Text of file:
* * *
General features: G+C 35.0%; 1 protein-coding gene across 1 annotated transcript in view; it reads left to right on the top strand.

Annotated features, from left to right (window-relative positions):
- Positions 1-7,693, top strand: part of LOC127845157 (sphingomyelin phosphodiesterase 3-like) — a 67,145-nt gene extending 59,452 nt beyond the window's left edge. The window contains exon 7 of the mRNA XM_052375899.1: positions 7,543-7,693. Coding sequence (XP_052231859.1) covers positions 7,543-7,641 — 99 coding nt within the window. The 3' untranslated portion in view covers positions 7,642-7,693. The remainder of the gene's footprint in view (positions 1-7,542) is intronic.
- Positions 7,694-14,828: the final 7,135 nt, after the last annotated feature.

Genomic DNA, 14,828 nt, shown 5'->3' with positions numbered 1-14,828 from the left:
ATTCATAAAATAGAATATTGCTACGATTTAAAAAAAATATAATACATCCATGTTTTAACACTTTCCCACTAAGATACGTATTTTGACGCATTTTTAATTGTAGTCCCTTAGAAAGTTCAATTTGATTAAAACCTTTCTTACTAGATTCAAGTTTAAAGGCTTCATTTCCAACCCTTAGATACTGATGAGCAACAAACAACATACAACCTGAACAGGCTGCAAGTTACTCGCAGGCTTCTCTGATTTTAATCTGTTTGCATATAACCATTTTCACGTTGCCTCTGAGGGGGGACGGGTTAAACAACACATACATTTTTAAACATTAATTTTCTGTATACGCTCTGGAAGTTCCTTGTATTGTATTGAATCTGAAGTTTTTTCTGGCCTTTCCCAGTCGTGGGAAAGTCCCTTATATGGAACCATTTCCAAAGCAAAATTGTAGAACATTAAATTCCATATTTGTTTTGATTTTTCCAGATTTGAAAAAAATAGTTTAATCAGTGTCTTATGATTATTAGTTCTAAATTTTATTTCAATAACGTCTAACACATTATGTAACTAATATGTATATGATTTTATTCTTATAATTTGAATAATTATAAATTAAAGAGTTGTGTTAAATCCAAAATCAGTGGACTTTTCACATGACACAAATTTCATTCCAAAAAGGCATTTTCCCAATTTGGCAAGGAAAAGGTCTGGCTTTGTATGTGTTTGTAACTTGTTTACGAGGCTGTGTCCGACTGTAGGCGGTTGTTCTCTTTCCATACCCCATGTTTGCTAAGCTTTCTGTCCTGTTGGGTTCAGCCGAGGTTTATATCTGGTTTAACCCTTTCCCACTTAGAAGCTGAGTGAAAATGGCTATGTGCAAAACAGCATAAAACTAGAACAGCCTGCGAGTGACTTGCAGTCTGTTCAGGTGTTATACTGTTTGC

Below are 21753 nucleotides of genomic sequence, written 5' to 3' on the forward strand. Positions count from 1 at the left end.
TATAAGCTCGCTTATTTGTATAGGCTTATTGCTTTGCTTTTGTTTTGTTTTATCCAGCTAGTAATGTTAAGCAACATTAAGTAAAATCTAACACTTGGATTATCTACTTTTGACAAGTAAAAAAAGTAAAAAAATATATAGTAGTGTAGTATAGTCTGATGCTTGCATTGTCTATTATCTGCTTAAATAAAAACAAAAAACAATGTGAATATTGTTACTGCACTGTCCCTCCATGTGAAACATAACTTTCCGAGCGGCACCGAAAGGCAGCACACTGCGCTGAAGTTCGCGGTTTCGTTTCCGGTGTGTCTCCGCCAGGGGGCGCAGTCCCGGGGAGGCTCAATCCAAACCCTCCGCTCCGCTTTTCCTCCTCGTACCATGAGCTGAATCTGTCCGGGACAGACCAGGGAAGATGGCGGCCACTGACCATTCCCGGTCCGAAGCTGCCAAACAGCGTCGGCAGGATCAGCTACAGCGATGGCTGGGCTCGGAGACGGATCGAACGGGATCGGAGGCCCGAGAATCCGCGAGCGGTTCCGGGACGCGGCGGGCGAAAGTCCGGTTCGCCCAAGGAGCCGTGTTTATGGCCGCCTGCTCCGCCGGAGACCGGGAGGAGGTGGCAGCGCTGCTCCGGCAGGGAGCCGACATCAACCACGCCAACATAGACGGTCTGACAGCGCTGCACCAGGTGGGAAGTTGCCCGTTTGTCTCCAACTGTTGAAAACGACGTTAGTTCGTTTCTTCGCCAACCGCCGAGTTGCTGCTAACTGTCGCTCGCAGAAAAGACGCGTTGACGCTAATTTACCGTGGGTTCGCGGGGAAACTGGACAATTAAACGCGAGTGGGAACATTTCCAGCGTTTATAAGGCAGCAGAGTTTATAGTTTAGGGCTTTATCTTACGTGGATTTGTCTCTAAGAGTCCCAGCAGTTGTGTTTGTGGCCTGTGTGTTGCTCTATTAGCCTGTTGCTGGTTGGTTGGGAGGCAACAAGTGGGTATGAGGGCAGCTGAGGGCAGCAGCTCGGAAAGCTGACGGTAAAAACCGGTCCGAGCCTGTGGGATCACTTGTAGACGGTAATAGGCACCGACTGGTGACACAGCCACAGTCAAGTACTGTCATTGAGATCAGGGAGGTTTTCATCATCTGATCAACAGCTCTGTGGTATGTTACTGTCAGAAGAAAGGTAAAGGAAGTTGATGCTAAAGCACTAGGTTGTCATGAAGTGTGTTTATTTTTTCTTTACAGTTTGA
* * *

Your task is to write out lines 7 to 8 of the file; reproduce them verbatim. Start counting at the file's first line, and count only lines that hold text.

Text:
Below are 21753 nucleotides of genomic sequence, written 5' to 3' on the forward strand. Positions count from 1 at the left end.
TATAAGCTCGCTTATTTGTATAGGCTTATTGCTTTGCTTTTGTTTTGTTTTATCCAGCTAGTAATGTTAAGCAACATTAAGTAAAATCTAACACTTGGATTATCTACTTTTGACAAGTAAAAAAAGTAAAAAAATATATAGTAGTGTAGTATAGTCTGATGCTTGCATTGTCTATTATCTGCTTAAATAAAAACAAAAAACAATGTGAATATTGTTACTGCACTGTCCCTCCATGTGAAACATAACTTTCCGAGCGGCACCGAAAGGCAGCACACTGCGCTGAAGTTCGCGGTTTCGTTTCCGGTGTGTCTCCGCCAGGGGGCGCAGTCCCGGGGAGGCTCAATCCAAACCCTCCGCTCCGCTTTTCCTCCTCGTACCATGAGCTGAATCTGTCCGGGACAGACCAGGGAAGATGGCGGCCACTGACCATTCCCGGTCCGAAGCTGCCAAACAGCGTCGGCAGGATCAGCTACAGCGATGGCTGGGCTCGGAGACGGATCGAACGGGATCGGAGGCCCGAGAATCCGCGAGCGGTTCCGGGACGCGGCGGGCGAAAGTCCGGTTCGCCCAAGGAGCCGTGTTTATGGCCGCCTGCTCCGCCGGAGACCGGGAGGAGGTGGCAGCGCTGCTCCGGCAGGGAGCCGACATCAACCACGCCAACATAGACGGTCTGACAGCGCTGCACCAGGTGGGAAGTTGCCCGTTTGTCTCCAACTGTTGAAAACGACGTTAGTTCGTTTCTTCGCCAACCGCCGAGTTGCTGCTAACTGTCGCTCGCAGAAAAGACGCGTTGACGCTAATTTACCGTGGGTTCGCGGGGAAACTGGACAATTAAACGCGAGTGGGAACATTTCCAGCGTTTATAAGGCAGCAGAGTTTATAGTTTAGGGCTTTATCTTACGTGGATTTGTCTCTAAGAGTCCCAGCAGTTGTGTTTGTGGCCTGTGTGTTGCTCTATTAGCCTGTTGCTGGTTGGTTGGGAGGCAACAAGTGGGTATGAGGGCAGCTGAGGGCAGCAGCTCGGAAAGCTGACGGTAAAAACCGGTCCGAGCCTGTGGGATCACTTGTAGACGGTAATAGGCACCGACTGGTGACACAGCCACAGTCAAGTACTGTCATTGAGATCAGGGAGGTTTTCATCATCTGATCAACAGCTCTGTGGTATGTTACTGTCAGAAGAAAGGTAAAGGAAGTTGATGCTAAAGCACTAGGTTGTCATGAAGTGTGTTTATTTTTTCTTTACAGTTTGA